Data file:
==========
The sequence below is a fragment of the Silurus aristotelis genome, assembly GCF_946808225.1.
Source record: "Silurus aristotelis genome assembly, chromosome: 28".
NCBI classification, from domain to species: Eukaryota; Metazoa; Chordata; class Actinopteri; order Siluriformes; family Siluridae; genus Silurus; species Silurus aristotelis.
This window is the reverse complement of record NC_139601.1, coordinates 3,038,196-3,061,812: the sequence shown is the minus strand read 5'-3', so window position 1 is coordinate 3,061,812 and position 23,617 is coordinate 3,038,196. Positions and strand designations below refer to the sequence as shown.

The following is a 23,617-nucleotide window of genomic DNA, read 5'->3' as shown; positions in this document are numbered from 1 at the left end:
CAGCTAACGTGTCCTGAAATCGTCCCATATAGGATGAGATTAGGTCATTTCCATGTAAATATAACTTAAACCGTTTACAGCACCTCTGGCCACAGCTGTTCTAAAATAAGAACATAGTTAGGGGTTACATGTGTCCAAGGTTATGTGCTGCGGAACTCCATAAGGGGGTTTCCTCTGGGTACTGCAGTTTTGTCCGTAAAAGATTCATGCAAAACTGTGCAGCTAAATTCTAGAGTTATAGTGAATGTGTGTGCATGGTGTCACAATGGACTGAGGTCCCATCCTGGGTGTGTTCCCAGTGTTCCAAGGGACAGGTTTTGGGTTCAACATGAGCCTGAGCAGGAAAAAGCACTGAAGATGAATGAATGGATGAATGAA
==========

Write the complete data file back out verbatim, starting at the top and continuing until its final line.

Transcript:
The sequence below is a fragment of the Silurus aristotelis genome, assembly GCF_946808225.1.
Source record: "Silurus aristotelis genome assembly, chromosome: 28".
NCBI classification, from domain to species: Eukaryota; Metazoa; Chordata; class Actinopteri; order Siluriformes; family Siluridae; genus Silurus; species Silurus aristotelis.
This window is the reverse complement of record NC_139601.1, coordinates 3,038,196-3,061,812: the sequence shown is the minus strand read 5'-3', so window position 1 is coordinate 3,061,812 and position 23,617 is coordinate 3,038,196. Positions and strand designations below refer to the sequence as shown.

The following is a 23,617-nucleotide window of genomic DNA, read 5'->3' as shown; positions in this document are numbered from 1 at the left end:
CAGCTAACGTGTCCTGAAATCGTCCCATATAGGATGAGATTAGGTCATTTCCATGTAAATATAACTTAAACCGTTTACAGCACCTCTGGCCACAGCTGTTCTAAAATAAGAACATAGTTAGGGGTTACATGTGTCCAAGGTTATGTGCTGCGGAACTCCATAAGGGGGTTTCCTCTGGGTACTGCAGTTTTGTCCGTAAAAGATTCATGCAAAACTGTGCAGCTAAATTCTAGAGTTATAGTGAATGTGTGTGCATGGTGTCACAATGGACTGAGGTCCCATCCTGGGTGTGTTCCCAGTGTTCCAAGGGACAGGTTTTGGGTTCAACATGAGCCTGAGCAGGAAAAAGCACTGAAGATGAATGAATGGATGAATGAA